Those voices are discussing coronavirus protests, the noble act of resistance against tyrannical stay-at-home orders in pursuit of restoring Americans’ freedom to contract and spread a highly-contagious disease.
Patrick Henry may have once remarked, “Give me liberty, or give me death,” but if these protesters get their way, they might just be able to have their cake and eat it too.
The Heritage Foundation’s Stephen Moore has referred to these protestors as the equivalent of a modern day Rosa Parks, taking a powerful grassroots stand against the deep-seated injustice of being forced to order takeout and watch Hulu from the comfort of your West Elm couch.
Citizens seeking an end to the lockdown have descended on state capitols, brandishing signs reading everything from “COVID-19 is a LIE” to “Fauci was wrong” to “one size does not fit all,” which was borne out of frustration that the waistband on the sweatpants they ordered from Amazon isn’t wide enough because the gym they don’t attend when it’s open is closed.
One dissenting voice from Michigan wants business to re-open so he can buy fertilizer again, another desperately needs help dying her gray roots brown. Perhaps the two of them could could team up.
Others are simply sick of social distancing and don’t believe there’s a reason to be on lockdown anymore. There’s no need to fear the virus, they say, just as there’s no need to fear the person behind that bandana, brandishing an AR-15 and screaming into traffic that Bill Gates broadcast the vaccines over 5G that killed Kenny Rogers and Kim Jong-Un.
Many powerful voices seem to be encouraging and guiding these public displays of infection. In Texas, Infowars was responsible for organizing a rally called “You Can’t Close America” on behalf of a man whose definition of America must to be Facebook, Twitter, and YouTube, from which he’s been banned for life.
The Michigan protests have been put on, in part, by political groups affiliated with the family of Betsy DeVos, the Amway heirs who have always gone out of their way to avoid social distancing in order to sucker neighbors into buying vitamins, skin cream, and energy drinks.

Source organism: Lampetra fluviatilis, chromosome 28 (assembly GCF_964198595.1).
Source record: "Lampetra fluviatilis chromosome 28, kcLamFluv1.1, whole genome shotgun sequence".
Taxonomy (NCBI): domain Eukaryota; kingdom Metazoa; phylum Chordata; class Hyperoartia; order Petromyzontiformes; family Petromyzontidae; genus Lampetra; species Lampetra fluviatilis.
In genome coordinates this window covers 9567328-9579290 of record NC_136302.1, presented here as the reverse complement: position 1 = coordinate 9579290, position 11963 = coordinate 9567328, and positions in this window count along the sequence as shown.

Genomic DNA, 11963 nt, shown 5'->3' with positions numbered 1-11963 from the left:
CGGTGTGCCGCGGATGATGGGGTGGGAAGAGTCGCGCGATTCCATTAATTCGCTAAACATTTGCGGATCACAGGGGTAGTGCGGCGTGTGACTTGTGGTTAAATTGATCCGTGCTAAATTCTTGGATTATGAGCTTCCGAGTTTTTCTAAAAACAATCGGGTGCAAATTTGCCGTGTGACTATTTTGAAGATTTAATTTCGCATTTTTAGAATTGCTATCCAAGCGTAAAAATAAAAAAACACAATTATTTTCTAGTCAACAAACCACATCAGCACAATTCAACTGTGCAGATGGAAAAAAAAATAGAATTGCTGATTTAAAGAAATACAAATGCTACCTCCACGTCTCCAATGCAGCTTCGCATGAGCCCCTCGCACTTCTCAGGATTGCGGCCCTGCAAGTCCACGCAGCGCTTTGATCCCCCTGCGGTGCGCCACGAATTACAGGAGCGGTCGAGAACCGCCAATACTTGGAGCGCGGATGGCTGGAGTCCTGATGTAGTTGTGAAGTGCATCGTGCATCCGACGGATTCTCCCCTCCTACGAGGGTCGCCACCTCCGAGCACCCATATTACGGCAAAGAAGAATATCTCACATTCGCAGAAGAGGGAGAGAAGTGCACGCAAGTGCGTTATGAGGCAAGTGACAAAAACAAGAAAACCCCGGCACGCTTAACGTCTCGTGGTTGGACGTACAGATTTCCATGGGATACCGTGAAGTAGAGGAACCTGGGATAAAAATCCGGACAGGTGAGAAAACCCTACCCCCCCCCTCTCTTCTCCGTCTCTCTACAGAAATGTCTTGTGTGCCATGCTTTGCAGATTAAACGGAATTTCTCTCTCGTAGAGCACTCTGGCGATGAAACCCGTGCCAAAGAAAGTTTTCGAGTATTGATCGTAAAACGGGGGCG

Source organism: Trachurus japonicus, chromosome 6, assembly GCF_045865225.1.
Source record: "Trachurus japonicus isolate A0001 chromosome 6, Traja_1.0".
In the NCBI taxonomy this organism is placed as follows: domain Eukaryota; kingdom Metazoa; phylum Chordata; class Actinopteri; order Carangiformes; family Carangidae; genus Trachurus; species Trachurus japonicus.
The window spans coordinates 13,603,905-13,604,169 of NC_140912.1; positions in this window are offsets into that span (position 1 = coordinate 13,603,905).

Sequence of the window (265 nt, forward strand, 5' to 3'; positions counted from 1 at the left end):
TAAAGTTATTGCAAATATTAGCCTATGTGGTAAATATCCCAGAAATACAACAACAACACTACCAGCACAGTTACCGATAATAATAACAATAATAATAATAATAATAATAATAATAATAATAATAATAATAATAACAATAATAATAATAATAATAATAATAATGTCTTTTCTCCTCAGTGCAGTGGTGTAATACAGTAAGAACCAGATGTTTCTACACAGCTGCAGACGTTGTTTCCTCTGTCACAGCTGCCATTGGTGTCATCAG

And the most powerful voice of all, a 73-year-old fast food and reggae connoisseur who has been credibly accused of sexually assaulting at least 24 women and once sold a $13 dollar cologne called “Success” after declaring bankruptcy six times, has also joined in on the fun, tweeting calls to “LIBERATE MINNESOTA,” “LIBERATE MICHIGAN,” and “LIBERATE VIRGINIA.” Based on each state’s presidential polling, they’ll be doing just that in November.
It’s definitely worth pointing out that the vast majority of citizens in all states do not agree with these protests — 71% of Americans are concerned with lifting restrictions too quickly, while the remaining 29 prefer getting back to work so they can contract a fever that gets them out of work.
But in this circumstance, we’re only as strong as our weakest link. Just one week after a series of “Open Up Kentucky” protests, the bluegrass state enjoyed its largest single-day rise in coronavirus cases, leaving locals to yearn for the simpler times when the only things that Kentuckians had to worry about were tobacco farms, coal mines, and whether the person they were making out with was a brother or a sister.
It’s not even May, and yet in Florida, some beaches have already reopened, and Georgia is planning to have non-essential businesses like bowling alleys and body art studios back in non-essential business by the end of the week.
Unfortunately, this virus isn’t going anywhere anytime soon — and neither are these people, nor those who are funding the quote-unquote authentic protests that make John Travolta’s hair seem legitimate.
In a moment when the world seems united and determined to let scientists and doctors bring out the best of us, I’m not surprised that anti-vaxxers, flat earthers, Q-Anons, 9/11 truthers, Neo Nazis, and Jimmy Buffet fans have united to bring out the worst of us. I’m surprised that it took this long.